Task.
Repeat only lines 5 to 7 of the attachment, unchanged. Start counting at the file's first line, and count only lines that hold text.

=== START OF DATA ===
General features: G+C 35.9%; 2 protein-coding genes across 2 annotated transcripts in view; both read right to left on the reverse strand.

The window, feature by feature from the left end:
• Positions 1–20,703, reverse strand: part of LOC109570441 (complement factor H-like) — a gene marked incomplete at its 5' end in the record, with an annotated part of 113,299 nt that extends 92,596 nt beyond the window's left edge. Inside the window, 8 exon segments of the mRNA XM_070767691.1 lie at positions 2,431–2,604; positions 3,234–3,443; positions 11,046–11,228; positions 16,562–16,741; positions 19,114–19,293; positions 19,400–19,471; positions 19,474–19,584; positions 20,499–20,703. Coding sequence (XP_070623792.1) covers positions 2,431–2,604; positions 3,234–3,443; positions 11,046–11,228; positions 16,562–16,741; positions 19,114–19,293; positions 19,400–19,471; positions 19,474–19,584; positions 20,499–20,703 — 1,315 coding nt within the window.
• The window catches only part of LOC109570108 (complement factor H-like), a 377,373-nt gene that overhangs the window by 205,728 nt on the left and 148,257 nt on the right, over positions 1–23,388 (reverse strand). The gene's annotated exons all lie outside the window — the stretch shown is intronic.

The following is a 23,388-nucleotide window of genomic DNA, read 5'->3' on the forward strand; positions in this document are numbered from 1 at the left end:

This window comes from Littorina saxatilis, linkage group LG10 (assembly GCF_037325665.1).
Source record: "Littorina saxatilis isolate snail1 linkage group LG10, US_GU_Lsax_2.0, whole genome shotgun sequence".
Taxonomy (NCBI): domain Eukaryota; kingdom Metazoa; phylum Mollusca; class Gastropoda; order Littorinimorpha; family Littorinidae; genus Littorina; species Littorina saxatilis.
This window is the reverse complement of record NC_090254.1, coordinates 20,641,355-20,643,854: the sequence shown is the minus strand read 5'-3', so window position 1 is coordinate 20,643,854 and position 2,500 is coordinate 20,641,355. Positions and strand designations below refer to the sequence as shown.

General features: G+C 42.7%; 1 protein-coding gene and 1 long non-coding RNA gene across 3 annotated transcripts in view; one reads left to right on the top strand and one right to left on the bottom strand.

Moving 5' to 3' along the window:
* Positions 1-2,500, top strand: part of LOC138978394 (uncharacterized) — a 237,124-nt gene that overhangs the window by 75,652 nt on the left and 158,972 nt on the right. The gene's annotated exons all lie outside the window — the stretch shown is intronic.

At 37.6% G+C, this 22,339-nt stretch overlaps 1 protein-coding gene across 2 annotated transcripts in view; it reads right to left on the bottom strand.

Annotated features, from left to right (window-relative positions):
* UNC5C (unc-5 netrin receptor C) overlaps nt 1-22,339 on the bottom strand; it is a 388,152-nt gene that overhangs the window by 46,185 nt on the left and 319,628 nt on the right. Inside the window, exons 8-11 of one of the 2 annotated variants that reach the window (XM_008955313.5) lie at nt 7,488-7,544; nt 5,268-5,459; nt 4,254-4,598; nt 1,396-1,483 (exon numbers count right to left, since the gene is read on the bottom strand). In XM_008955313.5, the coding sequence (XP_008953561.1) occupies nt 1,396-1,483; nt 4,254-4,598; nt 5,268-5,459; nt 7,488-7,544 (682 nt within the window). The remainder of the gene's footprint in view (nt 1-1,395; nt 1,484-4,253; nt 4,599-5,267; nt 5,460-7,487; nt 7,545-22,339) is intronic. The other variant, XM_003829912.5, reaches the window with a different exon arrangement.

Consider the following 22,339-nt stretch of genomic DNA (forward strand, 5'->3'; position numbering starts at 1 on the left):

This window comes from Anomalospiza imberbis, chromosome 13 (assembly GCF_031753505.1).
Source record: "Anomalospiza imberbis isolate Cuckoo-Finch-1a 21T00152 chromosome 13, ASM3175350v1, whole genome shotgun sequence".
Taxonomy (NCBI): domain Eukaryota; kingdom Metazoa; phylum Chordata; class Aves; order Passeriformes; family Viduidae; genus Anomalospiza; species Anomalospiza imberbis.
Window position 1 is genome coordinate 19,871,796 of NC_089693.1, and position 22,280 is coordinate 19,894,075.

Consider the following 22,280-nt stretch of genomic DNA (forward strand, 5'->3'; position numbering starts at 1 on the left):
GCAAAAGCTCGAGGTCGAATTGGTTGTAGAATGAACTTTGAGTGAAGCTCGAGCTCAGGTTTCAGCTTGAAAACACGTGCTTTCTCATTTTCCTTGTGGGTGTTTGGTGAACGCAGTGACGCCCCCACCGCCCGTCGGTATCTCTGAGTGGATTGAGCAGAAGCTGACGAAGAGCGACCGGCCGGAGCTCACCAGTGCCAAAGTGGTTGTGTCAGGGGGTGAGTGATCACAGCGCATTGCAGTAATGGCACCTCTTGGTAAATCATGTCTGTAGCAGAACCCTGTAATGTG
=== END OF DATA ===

The following is a 23,388-nucleotide window of genomic DNA, read 5'->3' on the forward strand; positions in this document are numbered from 1 at the left end:

This window comes from Littorina saxatilis, linkage group LG10 (assembly GCF_037325665.1).
Source record: "Littorina saxatilis isolate snail1 linkage group LG10, US_GU_Lsax_2.0, whole genome shotgun sequence".